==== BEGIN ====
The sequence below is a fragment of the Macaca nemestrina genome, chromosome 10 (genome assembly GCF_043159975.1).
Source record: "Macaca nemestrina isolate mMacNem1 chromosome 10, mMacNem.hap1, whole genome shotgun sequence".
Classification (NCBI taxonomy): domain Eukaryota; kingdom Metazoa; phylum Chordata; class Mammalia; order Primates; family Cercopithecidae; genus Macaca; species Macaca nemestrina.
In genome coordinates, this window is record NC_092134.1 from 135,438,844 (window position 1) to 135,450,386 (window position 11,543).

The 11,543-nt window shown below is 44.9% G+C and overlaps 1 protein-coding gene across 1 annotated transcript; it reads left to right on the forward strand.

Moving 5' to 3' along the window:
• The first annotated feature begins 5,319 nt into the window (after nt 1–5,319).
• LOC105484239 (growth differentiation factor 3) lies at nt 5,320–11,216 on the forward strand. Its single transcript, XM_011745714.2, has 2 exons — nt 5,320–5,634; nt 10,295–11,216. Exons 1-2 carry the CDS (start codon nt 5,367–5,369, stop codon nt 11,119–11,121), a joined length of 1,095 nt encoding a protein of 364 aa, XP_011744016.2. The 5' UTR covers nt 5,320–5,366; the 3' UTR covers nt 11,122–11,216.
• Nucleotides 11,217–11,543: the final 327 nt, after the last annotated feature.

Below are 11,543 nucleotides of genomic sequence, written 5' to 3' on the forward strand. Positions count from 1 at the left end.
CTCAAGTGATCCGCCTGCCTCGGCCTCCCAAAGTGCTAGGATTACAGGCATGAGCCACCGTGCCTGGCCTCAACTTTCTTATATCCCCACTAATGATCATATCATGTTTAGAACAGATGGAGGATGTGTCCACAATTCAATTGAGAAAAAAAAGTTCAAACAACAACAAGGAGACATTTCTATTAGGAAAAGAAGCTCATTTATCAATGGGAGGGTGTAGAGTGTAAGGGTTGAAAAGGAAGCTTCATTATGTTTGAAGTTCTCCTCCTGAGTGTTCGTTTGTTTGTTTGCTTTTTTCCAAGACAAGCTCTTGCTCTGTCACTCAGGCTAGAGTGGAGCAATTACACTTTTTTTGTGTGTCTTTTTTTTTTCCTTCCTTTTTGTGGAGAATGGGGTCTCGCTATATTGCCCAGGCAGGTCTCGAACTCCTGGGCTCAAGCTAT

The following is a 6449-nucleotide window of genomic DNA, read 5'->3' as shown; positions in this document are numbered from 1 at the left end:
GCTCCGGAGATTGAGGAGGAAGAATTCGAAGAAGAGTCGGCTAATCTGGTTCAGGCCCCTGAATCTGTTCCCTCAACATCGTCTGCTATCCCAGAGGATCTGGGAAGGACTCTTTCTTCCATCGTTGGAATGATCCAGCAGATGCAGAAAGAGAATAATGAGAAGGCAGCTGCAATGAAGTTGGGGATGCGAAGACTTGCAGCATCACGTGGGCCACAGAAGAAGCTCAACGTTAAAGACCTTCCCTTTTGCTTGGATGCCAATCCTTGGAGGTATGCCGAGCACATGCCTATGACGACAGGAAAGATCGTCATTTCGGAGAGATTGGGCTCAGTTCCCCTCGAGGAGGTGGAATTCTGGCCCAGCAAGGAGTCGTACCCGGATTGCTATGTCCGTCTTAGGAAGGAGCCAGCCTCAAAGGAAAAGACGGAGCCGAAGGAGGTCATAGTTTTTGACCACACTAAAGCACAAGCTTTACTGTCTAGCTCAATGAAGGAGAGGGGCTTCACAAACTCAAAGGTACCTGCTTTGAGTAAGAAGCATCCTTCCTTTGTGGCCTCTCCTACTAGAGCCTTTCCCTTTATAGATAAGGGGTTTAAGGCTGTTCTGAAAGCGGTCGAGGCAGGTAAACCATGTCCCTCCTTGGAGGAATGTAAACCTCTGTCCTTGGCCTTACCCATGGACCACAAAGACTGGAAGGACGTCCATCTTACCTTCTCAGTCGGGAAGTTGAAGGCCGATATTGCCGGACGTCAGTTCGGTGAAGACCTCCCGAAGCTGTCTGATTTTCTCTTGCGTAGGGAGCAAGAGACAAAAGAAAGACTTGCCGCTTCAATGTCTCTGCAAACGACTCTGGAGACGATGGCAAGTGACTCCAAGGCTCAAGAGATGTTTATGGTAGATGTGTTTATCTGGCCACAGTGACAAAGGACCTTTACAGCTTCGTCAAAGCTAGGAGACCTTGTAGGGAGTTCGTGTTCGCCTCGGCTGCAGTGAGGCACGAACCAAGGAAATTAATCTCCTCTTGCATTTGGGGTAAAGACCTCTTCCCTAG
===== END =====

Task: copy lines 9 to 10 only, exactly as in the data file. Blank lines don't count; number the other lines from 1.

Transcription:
• Nucleotides 11,217–11,543: the final 327 nt, after the last annotated feature.

Below are 11,543 nucleotides of genomic sequence, written 5' to 3' on the forward strand. Positions count from 1 at the left end.